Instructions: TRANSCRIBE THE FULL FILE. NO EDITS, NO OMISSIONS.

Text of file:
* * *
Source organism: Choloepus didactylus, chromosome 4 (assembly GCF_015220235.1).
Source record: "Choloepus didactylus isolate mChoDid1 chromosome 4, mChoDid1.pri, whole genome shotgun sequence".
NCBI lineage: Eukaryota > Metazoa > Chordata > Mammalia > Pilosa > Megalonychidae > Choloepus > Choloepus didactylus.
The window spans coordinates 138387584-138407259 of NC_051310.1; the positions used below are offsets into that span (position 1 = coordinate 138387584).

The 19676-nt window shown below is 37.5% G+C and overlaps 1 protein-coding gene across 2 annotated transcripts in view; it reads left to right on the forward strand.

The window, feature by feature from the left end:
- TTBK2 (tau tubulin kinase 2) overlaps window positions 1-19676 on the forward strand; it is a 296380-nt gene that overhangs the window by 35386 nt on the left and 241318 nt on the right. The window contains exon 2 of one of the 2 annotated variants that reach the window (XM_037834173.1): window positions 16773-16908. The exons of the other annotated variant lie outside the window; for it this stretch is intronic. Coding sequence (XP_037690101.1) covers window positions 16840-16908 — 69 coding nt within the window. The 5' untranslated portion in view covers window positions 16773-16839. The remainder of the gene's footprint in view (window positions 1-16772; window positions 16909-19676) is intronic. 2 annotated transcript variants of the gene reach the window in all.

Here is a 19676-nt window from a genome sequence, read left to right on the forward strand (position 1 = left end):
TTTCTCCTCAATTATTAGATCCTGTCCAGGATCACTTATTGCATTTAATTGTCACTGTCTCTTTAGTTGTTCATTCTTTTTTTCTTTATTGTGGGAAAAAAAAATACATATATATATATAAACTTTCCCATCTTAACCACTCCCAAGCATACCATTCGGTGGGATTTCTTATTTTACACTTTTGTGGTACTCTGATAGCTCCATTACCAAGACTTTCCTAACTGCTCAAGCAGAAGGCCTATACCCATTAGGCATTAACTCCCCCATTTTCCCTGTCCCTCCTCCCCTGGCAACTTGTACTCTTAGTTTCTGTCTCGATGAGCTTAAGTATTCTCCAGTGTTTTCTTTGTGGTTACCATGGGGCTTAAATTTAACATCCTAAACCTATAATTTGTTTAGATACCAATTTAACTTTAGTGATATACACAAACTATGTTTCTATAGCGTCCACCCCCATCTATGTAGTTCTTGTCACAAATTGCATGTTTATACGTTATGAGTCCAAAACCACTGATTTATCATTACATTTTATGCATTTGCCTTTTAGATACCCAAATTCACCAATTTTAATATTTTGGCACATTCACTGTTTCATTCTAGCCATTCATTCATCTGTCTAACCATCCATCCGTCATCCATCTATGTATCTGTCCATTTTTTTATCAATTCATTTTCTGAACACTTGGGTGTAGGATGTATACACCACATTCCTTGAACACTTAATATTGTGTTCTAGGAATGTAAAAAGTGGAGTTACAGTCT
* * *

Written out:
Source organism: Choloepus didactylus, chromosome 4 (assembly GCF_015220235.1).
Source record: "Choloepus didactylus isolate mChoDid1 chromosome 4, mChoDid1.pri, whole genome shotgun sequence".
NCBI lineage: Eukaryota > Metazoa > Chordata > Mammalia > Pilosa > Megalonychidae > Choloepus > Choloepus didactylus.
The window spans coordinates 138387584-138407259 of NC_051310.1; the positions used below are offsets into that span (position 1 = coordinate 138387584).

The 19676-nt window shown below is 37.5% G+C and overlaps 1 protein-coding gene across 2 annotated transcripts in view; it reads left to right on the forward strand.

The window, feature by feature from the left end:
- TTBK2 (tau tubulin kinase 2) overlaps window positions 1-19676 on the forward strand; it is a 296380-nt gene that overhangs the window by 35386 nt on the left and 241318 nt on the right. The window contains exon 2 of one of the 2 annotated variants that reach the window (XM_037834173.1): window positions 16773-16908. The exons of the other annotated variant lie outside the window; for it this stretch is intronic. Coding sequence (XP_037690101.1) covers window positions 16840-16908 — 69 coding nt within the window. The 5' untranslated portion in view covers window positions 16773-16839. The remainder of the gene's footprint in view (window positions 1-16772; window positions 16909-19676) is intronic. 2 annotated transcript variants of the gene reach the window in all.

Here is a 19676-nt window from a genome sequence, read left to right on the forward strand (position 1 = left end):
TTTCTCCTCAATTATTAGATCCTGTCCAGGATCACTTATTGCATTTAATTGTCACTGTCTCTTTAGTTGTTCATTCTTTTTTTCTTTATTGTGGGAAAAAAAAATACATATATATATATAAACTTTCCCATCTTAACCACTCCCAAGCATACCATTCGGTGGGATTTCTTATTTTACACTTTTGTGGTACTCTGATAGCTCCATTACCAAGACTTTCCTAACTGCTCAAGCAGAAGGCCTATACCCATTAGGCATTAACTCCCCCATTTTCCCTGTCCCTCCTCCCCTGGCAACTTGTACTCTTAGTTTCTGTCTCGATGAGCTTAAGTATTCTCCAGTGTTTTCTTTGTGGTTACCATGGGGCTTAAATTTAACATCCTAAACCTATAATTTGTTTAGATACCAATTTAACTTTAGTGATATACACAAACTATGTTTCTATAGCGTCCACCCCCATCTATGTAGTTCTTGTCACAAATTGCATGTTTATACGTTATGAGTCCAAAACCACTGATTTATCATTACATTTTATGCATTTGCCTTTTAGATACCCAAATTCACCAATTTTAATATTTTGGCACATTCACTGTTTCATTCTAGCCATTCATTCATCTGTCTAACCATCCATCCGTCATCCATCTATGTATCTGTCCATTTTTTTATCAATTCATTTTCTGAACACTTGGGTGTAGGATGTATACACCACATTCCTTGAACACTTAATATTGTGTTCTAGGAATGTAAAAAGTGGAGTTACAGTCT